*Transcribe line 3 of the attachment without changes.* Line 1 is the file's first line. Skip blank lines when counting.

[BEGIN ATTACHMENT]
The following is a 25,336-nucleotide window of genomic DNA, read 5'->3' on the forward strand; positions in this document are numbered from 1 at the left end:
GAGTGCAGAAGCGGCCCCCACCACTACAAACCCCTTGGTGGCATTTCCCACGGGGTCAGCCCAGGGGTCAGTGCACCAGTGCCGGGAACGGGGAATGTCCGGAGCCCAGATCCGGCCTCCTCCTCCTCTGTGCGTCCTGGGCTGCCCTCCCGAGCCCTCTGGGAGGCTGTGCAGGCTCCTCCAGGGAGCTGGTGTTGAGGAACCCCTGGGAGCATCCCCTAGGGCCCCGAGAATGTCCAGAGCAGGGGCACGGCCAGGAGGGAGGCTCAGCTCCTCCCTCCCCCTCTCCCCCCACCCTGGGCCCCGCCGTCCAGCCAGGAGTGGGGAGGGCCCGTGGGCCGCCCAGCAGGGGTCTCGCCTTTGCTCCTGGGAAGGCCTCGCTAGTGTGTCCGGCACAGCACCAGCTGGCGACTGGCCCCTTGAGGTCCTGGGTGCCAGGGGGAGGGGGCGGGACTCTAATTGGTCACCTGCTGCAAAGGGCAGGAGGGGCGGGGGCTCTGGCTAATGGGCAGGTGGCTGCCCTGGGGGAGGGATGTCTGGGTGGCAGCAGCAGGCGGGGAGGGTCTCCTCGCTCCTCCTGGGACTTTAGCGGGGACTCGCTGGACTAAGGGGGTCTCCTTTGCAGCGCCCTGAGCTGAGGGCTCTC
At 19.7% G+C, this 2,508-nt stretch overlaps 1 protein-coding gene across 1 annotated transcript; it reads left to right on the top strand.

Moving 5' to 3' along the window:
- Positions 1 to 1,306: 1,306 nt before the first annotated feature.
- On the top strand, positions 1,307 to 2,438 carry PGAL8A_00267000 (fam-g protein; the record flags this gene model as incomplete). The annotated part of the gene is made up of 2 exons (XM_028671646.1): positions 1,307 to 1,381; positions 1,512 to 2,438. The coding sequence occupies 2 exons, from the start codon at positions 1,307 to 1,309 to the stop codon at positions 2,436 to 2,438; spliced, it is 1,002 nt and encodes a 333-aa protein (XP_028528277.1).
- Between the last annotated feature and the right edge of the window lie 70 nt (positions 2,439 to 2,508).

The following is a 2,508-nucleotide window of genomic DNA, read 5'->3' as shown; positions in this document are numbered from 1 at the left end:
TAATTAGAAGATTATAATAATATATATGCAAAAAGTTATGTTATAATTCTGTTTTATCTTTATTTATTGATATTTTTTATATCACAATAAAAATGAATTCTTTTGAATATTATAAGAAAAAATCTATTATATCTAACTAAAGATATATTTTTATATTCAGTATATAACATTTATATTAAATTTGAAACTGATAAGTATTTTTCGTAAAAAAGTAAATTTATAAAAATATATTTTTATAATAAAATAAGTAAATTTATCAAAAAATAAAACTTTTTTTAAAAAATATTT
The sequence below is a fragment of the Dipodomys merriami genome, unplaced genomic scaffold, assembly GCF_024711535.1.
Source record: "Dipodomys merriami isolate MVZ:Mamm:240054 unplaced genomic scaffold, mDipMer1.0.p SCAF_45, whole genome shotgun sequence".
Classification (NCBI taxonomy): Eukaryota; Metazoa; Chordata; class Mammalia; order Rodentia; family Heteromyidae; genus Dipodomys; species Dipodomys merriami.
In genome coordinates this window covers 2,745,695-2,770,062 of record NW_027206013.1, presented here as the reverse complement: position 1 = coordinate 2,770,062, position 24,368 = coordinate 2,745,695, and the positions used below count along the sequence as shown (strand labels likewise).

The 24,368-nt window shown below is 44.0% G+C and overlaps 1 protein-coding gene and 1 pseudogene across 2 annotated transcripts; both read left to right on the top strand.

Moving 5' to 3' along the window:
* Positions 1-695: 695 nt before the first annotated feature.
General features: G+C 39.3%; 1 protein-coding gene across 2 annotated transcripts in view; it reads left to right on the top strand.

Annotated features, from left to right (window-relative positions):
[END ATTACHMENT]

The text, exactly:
At 19.7% G+C, this 2,508-nt stretch overlaps 1 protein-coding gene across 1 annotated transcript; it reads left to right on the top strand.